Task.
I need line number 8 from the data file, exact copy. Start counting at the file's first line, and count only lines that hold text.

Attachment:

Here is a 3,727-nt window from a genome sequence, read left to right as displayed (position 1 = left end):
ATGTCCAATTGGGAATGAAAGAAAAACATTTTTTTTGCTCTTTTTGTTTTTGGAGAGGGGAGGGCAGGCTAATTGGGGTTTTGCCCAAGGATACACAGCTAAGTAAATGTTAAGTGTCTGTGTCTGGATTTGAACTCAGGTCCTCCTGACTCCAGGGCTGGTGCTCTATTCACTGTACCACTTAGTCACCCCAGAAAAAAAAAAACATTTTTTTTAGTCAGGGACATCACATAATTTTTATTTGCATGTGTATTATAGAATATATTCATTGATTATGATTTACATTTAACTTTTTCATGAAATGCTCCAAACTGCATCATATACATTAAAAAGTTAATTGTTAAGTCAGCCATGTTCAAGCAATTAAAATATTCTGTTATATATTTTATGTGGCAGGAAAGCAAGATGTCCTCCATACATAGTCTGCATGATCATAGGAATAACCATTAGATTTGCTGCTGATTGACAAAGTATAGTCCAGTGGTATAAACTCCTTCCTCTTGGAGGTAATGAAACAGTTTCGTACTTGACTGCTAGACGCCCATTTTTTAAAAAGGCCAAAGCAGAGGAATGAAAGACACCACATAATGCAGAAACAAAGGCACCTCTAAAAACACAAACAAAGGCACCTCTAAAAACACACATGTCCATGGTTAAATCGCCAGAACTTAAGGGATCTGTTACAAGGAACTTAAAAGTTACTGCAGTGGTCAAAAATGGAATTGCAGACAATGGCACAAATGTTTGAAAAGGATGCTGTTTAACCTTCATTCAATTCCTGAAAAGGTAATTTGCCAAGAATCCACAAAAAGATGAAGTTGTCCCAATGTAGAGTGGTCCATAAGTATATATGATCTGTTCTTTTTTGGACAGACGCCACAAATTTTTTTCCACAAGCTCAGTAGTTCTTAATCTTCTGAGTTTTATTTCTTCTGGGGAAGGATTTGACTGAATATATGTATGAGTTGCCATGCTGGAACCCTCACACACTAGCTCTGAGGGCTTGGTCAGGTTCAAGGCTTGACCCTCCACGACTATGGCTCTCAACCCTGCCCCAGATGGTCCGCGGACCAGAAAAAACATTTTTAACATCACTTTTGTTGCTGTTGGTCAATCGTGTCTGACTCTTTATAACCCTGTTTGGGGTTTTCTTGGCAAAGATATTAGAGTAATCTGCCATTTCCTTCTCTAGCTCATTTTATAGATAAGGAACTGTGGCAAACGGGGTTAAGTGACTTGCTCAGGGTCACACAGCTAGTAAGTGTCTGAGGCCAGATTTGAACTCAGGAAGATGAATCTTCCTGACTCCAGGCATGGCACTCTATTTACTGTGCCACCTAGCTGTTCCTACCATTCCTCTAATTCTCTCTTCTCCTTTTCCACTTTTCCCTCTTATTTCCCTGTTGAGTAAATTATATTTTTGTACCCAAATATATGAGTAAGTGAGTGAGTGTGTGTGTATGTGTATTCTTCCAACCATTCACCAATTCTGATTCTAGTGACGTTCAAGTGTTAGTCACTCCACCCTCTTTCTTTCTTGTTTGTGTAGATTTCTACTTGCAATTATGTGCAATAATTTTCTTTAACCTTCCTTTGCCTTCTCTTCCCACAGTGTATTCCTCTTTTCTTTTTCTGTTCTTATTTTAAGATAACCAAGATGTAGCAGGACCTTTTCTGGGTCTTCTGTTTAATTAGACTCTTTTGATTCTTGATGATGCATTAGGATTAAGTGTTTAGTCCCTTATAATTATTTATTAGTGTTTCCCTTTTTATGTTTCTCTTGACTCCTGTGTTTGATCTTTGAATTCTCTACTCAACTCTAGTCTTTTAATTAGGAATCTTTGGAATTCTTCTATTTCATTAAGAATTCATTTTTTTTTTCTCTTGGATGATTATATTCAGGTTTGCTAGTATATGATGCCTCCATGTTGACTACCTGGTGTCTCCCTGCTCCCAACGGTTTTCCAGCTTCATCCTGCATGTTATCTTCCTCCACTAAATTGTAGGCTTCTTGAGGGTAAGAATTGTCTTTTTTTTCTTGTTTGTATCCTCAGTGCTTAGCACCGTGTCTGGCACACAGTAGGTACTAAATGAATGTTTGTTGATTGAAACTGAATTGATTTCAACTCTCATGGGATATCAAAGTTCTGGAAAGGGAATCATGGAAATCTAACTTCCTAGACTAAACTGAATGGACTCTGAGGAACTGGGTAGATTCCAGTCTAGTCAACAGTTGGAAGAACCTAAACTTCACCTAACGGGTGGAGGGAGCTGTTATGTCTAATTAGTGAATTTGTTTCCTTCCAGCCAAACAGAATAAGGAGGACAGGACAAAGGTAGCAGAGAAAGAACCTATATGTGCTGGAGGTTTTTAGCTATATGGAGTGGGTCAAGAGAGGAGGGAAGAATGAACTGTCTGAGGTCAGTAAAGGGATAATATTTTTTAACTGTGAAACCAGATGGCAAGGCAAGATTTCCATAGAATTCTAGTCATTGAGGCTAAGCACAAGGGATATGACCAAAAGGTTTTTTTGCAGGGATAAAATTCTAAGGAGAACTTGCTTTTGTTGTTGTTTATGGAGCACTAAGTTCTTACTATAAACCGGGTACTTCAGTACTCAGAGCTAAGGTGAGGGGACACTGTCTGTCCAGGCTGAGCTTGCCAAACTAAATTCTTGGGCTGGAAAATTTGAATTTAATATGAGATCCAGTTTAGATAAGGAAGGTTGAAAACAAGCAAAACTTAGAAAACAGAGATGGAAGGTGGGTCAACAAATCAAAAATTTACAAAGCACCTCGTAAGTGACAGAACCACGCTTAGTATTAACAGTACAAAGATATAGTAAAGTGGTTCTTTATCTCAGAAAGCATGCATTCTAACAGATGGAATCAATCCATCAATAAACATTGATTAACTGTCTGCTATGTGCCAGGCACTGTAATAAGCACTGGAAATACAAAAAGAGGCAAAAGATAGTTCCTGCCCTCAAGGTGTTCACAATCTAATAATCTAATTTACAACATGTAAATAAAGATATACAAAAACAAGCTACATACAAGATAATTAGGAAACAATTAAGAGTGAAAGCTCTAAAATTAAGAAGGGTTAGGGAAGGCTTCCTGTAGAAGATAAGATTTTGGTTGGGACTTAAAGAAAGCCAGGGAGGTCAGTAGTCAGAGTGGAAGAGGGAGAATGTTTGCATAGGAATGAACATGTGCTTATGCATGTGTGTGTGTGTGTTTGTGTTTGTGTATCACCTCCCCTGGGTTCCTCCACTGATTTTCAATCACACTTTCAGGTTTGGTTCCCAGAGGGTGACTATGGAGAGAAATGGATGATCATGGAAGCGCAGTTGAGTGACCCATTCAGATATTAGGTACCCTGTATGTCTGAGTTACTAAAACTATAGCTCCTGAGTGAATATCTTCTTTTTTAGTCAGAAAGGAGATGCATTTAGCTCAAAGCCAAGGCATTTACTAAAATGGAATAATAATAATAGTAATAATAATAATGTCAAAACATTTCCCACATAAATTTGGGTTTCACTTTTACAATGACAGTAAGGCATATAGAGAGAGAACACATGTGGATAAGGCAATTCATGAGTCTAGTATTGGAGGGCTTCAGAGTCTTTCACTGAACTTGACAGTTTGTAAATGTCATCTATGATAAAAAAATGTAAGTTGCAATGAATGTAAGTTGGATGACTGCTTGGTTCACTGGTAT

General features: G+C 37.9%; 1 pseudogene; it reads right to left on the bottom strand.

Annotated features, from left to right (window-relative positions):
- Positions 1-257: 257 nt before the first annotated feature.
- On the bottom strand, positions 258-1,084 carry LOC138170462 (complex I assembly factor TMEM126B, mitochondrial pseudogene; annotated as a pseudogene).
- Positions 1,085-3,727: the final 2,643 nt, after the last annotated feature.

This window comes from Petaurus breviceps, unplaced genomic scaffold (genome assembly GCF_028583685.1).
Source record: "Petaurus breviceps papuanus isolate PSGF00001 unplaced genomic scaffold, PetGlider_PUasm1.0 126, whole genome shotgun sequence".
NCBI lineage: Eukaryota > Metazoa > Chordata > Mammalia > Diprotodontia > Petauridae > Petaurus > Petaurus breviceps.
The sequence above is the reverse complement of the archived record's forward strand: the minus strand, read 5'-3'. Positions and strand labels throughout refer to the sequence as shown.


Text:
This window comes from Petaurus breviceps, unplaced genomic scaffold (genome assembly GCF_028583685.1).